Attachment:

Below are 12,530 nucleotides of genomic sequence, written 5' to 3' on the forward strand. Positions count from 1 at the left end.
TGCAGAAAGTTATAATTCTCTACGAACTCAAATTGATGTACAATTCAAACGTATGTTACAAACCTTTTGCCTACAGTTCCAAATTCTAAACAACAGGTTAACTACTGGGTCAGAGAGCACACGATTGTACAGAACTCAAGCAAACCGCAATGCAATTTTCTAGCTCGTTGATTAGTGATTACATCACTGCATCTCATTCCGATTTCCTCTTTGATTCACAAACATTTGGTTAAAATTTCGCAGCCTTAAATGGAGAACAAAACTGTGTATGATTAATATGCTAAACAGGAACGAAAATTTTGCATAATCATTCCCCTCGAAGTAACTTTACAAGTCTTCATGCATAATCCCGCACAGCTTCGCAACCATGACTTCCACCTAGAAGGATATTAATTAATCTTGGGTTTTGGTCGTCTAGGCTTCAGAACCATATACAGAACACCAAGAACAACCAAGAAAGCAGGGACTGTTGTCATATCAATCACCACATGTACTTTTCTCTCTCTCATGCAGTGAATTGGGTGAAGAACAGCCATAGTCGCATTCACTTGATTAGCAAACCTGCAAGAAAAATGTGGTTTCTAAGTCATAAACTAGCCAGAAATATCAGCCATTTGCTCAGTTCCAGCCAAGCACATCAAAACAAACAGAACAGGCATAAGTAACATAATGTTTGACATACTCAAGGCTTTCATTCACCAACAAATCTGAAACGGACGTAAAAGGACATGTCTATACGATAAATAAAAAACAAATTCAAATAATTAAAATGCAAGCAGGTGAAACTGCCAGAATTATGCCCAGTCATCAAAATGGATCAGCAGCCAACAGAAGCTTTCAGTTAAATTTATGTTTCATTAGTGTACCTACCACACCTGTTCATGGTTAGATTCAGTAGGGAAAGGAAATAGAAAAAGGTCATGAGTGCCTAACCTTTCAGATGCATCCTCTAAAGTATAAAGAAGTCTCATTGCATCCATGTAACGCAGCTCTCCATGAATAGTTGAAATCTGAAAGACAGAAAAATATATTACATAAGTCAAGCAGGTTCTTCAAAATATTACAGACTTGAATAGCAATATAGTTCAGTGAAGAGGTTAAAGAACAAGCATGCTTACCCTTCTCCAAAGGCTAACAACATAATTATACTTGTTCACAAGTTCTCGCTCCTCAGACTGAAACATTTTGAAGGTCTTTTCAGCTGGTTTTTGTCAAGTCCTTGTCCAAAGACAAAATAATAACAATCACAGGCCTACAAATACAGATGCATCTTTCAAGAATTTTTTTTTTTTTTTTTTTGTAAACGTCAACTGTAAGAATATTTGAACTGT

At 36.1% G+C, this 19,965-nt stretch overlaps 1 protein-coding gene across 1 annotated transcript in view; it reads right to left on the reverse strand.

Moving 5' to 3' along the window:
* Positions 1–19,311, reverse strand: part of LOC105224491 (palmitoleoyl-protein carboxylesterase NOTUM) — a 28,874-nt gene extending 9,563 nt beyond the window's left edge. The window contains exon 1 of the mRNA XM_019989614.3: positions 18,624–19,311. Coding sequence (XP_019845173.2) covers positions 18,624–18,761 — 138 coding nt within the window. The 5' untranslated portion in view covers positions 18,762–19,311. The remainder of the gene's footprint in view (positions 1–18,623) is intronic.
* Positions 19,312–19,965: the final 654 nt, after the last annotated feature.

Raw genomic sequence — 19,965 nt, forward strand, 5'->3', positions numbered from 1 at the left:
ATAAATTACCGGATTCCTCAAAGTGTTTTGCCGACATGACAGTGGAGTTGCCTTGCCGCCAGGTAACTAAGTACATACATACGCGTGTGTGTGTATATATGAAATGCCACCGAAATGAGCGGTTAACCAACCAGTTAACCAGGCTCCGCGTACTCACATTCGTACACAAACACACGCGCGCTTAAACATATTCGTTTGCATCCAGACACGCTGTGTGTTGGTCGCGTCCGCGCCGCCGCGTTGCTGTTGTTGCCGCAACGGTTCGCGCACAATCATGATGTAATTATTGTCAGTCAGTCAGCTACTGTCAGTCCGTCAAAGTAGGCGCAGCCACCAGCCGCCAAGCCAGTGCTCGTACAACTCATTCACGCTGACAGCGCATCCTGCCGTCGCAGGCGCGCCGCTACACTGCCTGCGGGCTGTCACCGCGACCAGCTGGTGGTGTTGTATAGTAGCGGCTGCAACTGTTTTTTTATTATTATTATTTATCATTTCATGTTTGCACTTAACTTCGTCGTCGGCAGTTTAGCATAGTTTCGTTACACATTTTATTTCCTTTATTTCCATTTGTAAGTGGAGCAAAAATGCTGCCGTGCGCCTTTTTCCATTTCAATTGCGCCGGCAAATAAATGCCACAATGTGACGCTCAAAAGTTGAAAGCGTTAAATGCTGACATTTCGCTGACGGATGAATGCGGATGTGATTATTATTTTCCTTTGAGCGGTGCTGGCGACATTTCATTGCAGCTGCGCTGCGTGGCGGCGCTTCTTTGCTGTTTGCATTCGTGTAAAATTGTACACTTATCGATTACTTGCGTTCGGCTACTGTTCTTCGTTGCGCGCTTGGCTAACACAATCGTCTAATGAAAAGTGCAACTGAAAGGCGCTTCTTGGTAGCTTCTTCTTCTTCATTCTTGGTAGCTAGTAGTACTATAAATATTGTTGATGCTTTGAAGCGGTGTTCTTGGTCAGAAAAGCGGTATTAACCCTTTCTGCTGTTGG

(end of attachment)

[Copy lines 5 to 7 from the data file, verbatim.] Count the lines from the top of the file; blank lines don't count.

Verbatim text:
* Positions 1–19,311, reverse strand: part of LOC105224491 (palmitoleoyl-protein carboxylesterase NOTUM) — a 28,874-nt gene extending 9,563 nt beyond the window's left edge. The window contains exon 1 of the mRNA XM_019989614.3: positions 18,624–19,311. Coding sequence (XP_019845173.2) covers positions 18,624–18,761 — 138 coding nt within the window. The 5' untranslated portion in view covers positions 18,762–19,311. The remainder of the gene's footprint in view (positions 1–18,623) is intronic.
* Positions 19,312–19,965: the final 654 nt, after the last annotated feature.

Raw genomic sequence — 19,965 nt, forward strand, 5'->3', positions numbered from 1 at the left: